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Zaldívar and Gertz Manero will lead a new probe into mystery of the 43 students' disappearance. Zaldívar, left, and Gertz Manero will lead a new probe into mystery of the 43 students' disappearance.

López Obrador summons top officials to seek justice for Ayotzinapa

Supreme Court chief justice and attorney general asked to collaborate on case of 43 missing students

Supreme Court Chief Justice Arturo Zaldívar and Attorney General Alejandro Gertz Manero will work together to seek justice in the case of the 43 students who disappeared in Iguala, Guerrero, in September 2014.

President López Obrador said on Tuesday that after he met with the parents of the missing Ayotzinapa Rural Teachers College students last week, he sent a letter to both men proposing that they meet with the parents on a monthly basis.

Zaldívar and Gertz accepted the proposal and the first meeting is scheduled for March 5, he said.

Finding out the truth about what happened to the 43 presumably deceased young men, and their whereabouts, is the overriding objective of the Mexican state, López Obrador told the two men in his letter.

“Nothing nor no one should prevent the clarification of the facts and the delivery of justice,” he said.

“Thus I ask you courteously, and with complete respect for the autonomy of the [judicial] power … to address … this demand for justice in a coordinated way,” López Obrador wrote.

Speaking at his regular news conference on Tuesday, the president claimed that there is a “pact of silence” among those involved in the abduction and presumed murder of the students.

“We’re asking those who participated in these incidents to speak because there is a pact of silence. It cannot be that we that we don’t know what happened if more than 100 people participated,” he said.

According to the former federal government’s official version of events – the so-called “historical truth” – the students were killed by members of the Guerreros Unidos gang after they were handed over to them by corrupt municipal police on September 26, 2014.

After killing the students, who they allegedly mistook as members of a rival gang, the Guerreros Unidos gangsters burned the bodies in a municipal dump and scattered the ashes in a nearby river, the past government said.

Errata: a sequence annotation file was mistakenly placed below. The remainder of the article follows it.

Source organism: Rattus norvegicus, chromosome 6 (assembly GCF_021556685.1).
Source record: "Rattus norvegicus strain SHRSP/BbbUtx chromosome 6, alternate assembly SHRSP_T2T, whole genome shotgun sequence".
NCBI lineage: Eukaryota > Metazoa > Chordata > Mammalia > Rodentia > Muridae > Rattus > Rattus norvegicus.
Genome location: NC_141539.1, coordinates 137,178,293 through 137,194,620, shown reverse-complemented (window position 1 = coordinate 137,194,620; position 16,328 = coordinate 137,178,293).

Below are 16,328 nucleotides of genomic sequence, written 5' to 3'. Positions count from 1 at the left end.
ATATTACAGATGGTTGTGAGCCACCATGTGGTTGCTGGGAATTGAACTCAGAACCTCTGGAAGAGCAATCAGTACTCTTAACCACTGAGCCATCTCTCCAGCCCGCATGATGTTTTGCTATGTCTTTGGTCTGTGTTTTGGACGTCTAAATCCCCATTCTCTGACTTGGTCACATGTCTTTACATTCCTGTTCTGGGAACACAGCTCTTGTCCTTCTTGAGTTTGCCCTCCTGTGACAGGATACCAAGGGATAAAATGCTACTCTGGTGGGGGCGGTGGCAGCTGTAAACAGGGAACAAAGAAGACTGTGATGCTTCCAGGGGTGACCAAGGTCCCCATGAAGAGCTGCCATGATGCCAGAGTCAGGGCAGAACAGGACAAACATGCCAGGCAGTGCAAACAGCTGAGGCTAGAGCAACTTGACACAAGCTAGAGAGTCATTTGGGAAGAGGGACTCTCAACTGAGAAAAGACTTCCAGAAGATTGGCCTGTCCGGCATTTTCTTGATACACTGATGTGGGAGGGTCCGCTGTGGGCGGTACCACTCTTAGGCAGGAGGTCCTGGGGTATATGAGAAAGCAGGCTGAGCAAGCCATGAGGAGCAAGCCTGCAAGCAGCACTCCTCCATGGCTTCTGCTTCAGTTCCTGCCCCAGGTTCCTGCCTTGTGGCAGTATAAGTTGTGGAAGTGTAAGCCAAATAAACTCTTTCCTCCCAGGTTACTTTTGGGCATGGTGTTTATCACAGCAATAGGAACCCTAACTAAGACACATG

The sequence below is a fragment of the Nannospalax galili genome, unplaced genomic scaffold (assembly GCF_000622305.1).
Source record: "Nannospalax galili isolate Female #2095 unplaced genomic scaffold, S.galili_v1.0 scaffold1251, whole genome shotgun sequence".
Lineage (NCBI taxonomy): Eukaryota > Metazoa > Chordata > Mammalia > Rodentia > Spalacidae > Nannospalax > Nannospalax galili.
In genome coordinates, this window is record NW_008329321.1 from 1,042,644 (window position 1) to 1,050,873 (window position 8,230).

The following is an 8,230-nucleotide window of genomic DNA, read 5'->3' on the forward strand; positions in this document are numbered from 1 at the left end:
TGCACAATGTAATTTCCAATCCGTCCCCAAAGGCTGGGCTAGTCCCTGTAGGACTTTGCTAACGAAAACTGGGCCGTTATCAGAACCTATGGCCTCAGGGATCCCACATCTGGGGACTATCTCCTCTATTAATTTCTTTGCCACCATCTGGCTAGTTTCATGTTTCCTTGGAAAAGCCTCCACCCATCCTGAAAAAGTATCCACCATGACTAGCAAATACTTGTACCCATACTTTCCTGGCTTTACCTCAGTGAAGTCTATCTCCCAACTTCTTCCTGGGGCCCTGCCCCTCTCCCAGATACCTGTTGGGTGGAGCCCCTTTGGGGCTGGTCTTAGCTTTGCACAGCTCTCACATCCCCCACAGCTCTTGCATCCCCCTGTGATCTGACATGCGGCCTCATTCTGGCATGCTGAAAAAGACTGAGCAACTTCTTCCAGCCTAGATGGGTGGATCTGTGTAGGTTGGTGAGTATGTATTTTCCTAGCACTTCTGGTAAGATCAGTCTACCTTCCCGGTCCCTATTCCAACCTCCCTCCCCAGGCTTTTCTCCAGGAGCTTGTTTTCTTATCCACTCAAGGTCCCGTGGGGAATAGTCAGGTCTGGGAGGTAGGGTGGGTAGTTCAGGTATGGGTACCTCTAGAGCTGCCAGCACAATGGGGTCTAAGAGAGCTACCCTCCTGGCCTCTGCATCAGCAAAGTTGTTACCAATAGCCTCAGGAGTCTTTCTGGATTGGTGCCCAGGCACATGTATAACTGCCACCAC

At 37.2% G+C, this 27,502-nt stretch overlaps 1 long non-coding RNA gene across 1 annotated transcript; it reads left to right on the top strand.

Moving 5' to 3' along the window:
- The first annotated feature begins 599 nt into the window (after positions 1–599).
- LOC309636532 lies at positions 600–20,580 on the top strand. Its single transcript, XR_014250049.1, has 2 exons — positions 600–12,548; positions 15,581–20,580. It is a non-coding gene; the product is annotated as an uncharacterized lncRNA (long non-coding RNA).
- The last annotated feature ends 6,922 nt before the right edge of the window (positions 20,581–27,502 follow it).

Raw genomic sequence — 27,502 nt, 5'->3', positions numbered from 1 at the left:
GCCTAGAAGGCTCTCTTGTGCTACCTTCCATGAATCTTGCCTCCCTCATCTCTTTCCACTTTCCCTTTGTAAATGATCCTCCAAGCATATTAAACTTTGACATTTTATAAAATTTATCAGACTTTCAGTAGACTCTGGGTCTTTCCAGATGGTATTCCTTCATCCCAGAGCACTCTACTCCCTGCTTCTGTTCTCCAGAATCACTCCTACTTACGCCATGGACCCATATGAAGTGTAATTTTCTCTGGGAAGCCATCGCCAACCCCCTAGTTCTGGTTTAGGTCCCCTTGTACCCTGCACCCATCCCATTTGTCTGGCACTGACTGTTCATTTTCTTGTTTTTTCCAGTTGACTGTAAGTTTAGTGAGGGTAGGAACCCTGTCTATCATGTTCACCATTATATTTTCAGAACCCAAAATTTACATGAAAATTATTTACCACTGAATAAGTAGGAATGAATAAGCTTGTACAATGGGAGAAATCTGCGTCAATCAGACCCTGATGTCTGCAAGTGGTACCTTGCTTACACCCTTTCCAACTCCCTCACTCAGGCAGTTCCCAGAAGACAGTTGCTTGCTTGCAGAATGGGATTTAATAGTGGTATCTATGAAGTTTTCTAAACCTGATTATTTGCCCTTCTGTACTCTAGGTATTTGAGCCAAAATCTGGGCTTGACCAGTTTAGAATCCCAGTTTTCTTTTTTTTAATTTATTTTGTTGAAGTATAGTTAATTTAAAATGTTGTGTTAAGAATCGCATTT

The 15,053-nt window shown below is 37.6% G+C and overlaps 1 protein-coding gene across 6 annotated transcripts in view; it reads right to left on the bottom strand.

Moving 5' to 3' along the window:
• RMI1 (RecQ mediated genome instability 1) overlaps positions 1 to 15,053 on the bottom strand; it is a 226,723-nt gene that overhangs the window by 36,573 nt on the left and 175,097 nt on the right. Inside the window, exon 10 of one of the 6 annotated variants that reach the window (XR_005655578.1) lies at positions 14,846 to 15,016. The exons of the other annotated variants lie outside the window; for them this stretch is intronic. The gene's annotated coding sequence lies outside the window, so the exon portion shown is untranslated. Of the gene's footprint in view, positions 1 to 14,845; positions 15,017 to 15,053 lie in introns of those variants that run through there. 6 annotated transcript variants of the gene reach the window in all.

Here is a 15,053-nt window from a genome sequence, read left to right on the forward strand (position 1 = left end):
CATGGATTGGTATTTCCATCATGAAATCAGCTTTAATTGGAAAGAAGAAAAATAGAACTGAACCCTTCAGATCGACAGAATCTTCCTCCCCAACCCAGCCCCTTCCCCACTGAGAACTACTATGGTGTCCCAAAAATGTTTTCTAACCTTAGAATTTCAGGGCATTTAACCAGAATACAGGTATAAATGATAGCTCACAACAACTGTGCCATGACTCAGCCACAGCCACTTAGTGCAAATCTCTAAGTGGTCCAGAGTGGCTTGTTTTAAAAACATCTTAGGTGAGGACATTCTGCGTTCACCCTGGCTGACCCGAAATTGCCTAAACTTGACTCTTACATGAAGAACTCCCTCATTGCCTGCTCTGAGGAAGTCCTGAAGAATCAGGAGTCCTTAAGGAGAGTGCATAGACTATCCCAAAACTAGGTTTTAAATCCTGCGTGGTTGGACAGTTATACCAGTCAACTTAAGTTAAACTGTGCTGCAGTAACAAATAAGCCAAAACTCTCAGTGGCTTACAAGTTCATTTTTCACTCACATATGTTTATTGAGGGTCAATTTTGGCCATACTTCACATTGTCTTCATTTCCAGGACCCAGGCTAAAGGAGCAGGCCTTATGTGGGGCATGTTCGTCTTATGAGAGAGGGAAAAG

However, the “historical truth” has been widely questioned both within Mexico and internationally, and the former government was heavily criticized for its handling of the case.

A march for justice for Ayotzinapa, one of hundreds that have been held since 2014.
A march for justice for Ayotzinapa, one of hundreds that have been held since 2014.

Independent experts offered varying opinions about the alleged burning of the bodies.

Some concluded that there was no fire at the Cocula municipal dump, others determined that there was not a blaze of sufficient intensity to incinerate the bodies, while another team said that there was evidence of a large, controlled fire which indicated that it was possible that 43 bodies were burned there.

Many people who reject the past government’s version of events suspect that the army played a role in the students’ disappearance and that their bodies may have been burned in military incinerators.

López Obrador, whose government created a super commission to conduct a new investigation, has also rejected the “historical truth” but his administration has made little progress in its own probe.

He said Tuesday that people involved in the disappearance of the students will be offered “protection, amnesty and rewards” if they agree to speak with authorities “because it’s a matter of the state.”

“The Ayotzinapa case is a priority of our government. … We can’t rest if we don’t clarify the … matter and a lot of other things, but this is a special issue,” López Obrador said.

“Those who are in prison, those who already left, they can help us,” he said, referring in the latter case to the approximately 80 suspects who have been released due to a lack of evidence or because they were tortured during the interrogation process.

“It’s not just a matter of justice and helping the families, it’s a matter of humanism,” López Obrador said.

In his letter to Zaldívar and Gertz Manero, the president predicted that if all three branches of government – the executive, the legislative and the judiciary – work together, they will be successful in breaking the “pact of silence” that has lasted for so long.

We mustn’t “prolong impunity,” López Obrador wrote. “[We must] deliver justice and demonstrate that we are authentic representatives of a social, democratic and law-abiding state.”

Source: El Universal (sp) 

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